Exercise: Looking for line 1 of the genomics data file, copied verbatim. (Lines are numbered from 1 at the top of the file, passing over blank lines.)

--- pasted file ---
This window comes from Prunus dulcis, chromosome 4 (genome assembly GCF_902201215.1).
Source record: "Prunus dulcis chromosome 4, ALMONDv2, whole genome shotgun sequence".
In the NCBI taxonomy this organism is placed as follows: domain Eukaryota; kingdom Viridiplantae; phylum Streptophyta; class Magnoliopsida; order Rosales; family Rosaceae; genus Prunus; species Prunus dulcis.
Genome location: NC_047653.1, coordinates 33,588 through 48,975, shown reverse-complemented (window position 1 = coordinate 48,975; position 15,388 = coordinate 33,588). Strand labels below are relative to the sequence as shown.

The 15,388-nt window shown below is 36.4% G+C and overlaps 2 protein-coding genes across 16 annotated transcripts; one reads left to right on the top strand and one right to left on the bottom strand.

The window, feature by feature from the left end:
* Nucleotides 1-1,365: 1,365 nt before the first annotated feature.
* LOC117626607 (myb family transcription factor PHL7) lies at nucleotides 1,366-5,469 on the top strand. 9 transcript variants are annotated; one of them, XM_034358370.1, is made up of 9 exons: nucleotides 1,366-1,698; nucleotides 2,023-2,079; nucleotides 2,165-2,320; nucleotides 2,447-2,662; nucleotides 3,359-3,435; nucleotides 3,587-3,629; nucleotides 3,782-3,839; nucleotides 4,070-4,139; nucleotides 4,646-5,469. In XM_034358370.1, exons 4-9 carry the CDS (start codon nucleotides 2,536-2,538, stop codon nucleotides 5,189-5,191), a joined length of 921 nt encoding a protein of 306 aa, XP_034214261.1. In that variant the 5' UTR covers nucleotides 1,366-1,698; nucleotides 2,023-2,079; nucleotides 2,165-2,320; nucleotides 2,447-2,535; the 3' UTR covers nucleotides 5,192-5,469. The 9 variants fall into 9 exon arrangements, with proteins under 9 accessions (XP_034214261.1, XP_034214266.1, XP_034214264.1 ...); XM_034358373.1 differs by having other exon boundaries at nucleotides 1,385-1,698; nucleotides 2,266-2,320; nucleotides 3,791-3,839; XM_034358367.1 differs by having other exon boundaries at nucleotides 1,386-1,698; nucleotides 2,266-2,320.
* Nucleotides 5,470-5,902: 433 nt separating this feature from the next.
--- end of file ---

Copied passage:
This window comes from Prunus dulcis, chromosome 4 (genome assembly GCF_902201215.1).